21. The Tribunal, Mumbai had followed an earlier decision of Karnataka High Court in the case of CCE vs. N.K. Agencies Pvt. Ltd. reported in 2010 (20) STR 176, Bangalore Tribunal also in the case of SPL Developers Pvt. Ltd. vs. CST, Bangalore reported in 2015 (39) STR 455 has held that classification has to be on analysis of characteristic of service, analysed in terms of Provisions of Finance Act considered in the light of guidance in Section 65 A of Finance Act, 1994 and not as per the Adjudicating Authority or assessee.
22. Now coming to the other income as that of interest as alleged in the impugned show cause notices, we take recourse of Service Tax (Determination of Value) Rules, 2006, though applicable for the period w.e.f. 18.04.2006 to 01.07.2012., we observe that as per Rule 6 (2) thereof the value of taxable service has not to include interest on loans and on delayed payments of any consideration for provision of services or sale of property whether movable or immovable. The hire purchase deposits for the property which cannot be defined as goods are also out of the scope of taxable value as far as the interest thereupon is concern.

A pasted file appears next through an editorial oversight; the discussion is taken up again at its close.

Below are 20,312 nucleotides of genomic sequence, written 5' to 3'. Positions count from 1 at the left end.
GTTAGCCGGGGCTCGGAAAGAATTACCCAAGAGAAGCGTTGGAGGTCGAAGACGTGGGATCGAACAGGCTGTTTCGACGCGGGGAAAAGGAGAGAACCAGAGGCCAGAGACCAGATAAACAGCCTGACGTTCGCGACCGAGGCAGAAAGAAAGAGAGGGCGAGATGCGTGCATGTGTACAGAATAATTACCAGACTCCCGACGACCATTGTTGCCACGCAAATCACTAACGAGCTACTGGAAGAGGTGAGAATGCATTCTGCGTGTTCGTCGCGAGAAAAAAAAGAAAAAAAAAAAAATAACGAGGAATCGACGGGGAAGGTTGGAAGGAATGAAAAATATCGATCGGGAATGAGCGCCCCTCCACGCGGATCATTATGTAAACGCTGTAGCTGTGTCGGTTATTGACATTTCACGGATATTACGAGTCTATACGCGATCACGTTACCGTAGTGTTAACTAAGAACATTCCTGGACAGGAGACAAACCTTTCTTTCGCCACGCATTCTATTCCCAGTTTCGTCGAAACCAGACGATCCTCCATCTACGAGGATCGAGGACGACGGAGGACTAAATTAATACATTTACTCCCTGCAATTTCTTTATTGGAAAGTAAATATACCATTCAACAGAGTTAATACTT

23. Otherwise also we have already held that whatever interest amount received by the appellant is confined to the activity with respect to the own products of the appellant i.e. the construction raised by them for being sold, that too, in welfare of economically weaker sections.